Robbie Shakespeare, the renowned reggae bassist who helped move the genre into new sonic territory and whose playing was heard on classics by Black Uhuru and Peter Tosh as well as albums by rock icons such as Bob Dylan and Mick Jagger, has died at age 68. His death was announced on Twitter by Olivia Grange, Jamaica’s Minister of Culture, Gender, Entertainment & Sport. A cause of death was not immediately disclosed, but The Jamaica Gleaner noted that the musician had recently been hospitalized for kidney damage.
As half of the long-standing and prolific rhythm section Sly and Robbie, with his longtime friend and collaborator Sly Dunbar on drums, Shakespeare was rooted in the reggae rhythms of his native Jamaica. But he and Dunbar were also sonic mad scientists, moving their sound — and the music — into even more syncopated, electronic-driven territory on classic singles like Grace Jones’ “Pull Up to the Bumper.”
“Big, big loss,” Black Uhuru’s Michael Rose tells Rolling Stone. “Nobody sounds like Robbie. He had the wickedest bass. You’ll never find nothing like that again.”
“Words cannot describe the sadness we feel at the loss of our dear friend Robbie,” Zak Starkey posted on Instagram. “A giant of a man who brought deep outta space bass to the world and so much great times to us in Jamaica. We will miss you so. Truly thankful to u for yr massive part in our music — we could not have done it without you.”
Born Sept. 27, 1953, Shakespeare was raised in East Kingston, Jamaica. After learning to playing guitar, he became an early protégé of bass legend Aston “Family Man” Barrett. “One evening I was there going about my business when I saw him there rehearsing with a band named the Hippy Boys,” Shakepeare recalled to United Reggae in 2012. “When I saw him playing his thing I said, ‘Wait.’ Because I was always attracted to bass, you know. … The sound from the bass that time there hit me and I said, ‘Shiiiiiit.’ I said to him, ‘I want to learn how to play this thing. You haffi teach me.’ Then the next morning he woke me up and started giving me some bass line lessons.”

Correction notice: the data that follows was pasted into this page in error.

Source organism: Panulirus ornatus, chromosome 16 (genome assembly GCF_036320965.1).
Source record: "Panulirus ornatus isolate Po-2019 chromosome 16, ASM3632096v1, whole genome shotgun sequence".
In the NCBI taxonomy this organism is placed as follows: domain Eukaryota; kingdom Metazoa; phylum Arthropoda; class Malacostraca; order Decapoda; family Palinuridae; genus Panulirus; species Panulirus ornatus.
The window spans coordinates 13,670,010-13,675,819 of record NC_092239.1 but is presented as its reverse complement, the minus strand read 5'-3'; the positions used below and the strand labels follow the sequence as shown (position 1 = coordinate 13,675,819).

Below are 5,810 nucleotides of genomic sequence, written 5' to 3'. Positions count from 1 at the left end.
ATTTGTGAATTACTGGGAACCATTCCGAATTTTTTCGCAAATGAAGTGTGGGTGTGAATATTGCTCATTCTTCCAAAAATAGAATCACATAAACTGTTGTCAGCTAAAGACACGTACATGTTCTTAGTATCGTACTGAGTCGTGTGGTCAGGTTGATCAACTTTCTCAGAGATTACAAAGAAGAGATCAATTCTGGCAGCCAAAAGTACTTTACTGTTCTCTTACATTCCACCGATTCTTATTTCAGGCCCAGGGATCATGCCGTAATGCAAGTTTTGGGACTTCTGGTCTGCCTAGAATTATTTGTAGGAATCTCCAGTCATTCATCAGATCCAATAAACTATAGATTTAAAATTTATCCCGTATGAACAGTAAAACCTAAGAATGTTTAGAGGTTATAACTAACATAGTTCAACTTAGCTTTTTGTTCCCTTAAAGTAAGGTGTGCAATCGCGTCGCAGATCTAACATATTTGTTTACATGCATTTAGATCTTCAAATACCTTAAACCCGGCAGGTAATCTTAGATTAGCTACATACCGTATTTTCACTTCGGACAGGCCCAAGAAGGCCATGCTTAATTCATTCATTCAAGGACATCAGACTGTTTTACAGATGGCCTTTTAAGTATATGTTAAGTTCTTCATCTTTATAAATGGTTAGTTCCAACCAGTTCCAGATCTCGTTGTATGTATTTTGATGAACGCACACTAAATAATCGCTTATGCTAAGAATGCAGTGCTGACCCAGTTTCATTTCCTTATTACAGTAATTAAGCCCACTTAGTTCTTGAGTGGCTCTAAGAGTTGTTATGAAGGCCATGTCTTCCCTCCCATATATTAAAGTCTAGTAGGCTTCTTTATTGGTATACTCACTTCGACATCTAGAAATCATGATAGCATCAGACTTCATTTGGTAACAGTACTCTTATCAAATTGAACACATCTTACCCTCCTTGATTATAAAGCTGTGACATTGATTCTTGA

When Barrett joined the Wailers, Shakespeare took his place in the Hippy Boys and also played with the Aggravators, another local band. In 1973, Shakespeare’s life changed when he was invited to hear Dunbar play at a reggae club, Tit for Tat. “I said, ‘Who’s Sly?’ ” Shakespeare said at Red Bull Music Academy in 2008. “’Sly’s a drummer.’ ‘Alright, come on.’ We went over there and Sly is sitting down on the drums, and I said, ‘Whoa, he can beat a drum. That’s a good sound, I want a session with that youth.’ … We started playing and everyone was jumping, ‘Whoa yeah!’ The studio was packed, and they said, ‘Yeah, that combination is wicked.’ It started from there.”
“The first time we played together I think it was magic,” Dunbar said in 2009. “We locked into that groove immediately. I listen to him and he listens to me. We try to keep it simple.”
Shakespeare and Dunbar soon became members of the Revolutionaries, the house band for Jamaica’s Channel One studio. That outfit pioneered the heavily syncopated reggae offshoot that came to be known as rockers. The duo also started their own production company and record label, Taxi. During the mid-Seventies, the two, known as the Riddim Twins, appeared on classic albums by Tosh and also recorded with nearly every major reggae act, including Gregory Isaacs, Dennis Brown, and Barrington Levy.
Shakespeare and Dunbar reached a new level of success and renown in the late Seventies when they joined one of reggae’s biggest bands, Black Uhuru. That association led them to Island Records head Chris Blackwell, who soon recruited them for Grace Jones’ genre-smashing Nightclubbing LP in 1981. Starting around this time, Sly and Robbie began incorporating more computer-generated rhythms and sounds into their tracks. In 1985, the first year the Grammys included a category for Best Reggae Anthem, the award went to Black Uhuru’s Anthem, produced by Sly and Robbie.
Demand for the duo grew, and soon they appeared on albums by Dylan, Jagger, Yoko Ono, Jackson Browne, and Carly Simon. “Bob was one of my all time writers and singers from a long time,” Shakespeare said in 2012 of working on three Dylan albums, starting with 1983’s Infidels. “When we worked with Bob, he worked the way we work. He’d just go in the studio and start playing and we’d just jump in. There wasn’t any pressure from him — you’d more pressure yourself to make sure you get the right thing. Which I do, mostly every session, to get the right thing, the right flavor, the right mix.”
Into the 2000s, the duo worked with Sinead O’Connor and also remixed Britney Spears’ “Piece of Me.” In 2020, Shakespeare was ranked 17th on Rolling Stone’s list of the greatest bassists of all time. Asked where he would have placed himself on that list, he joked, “Number two.”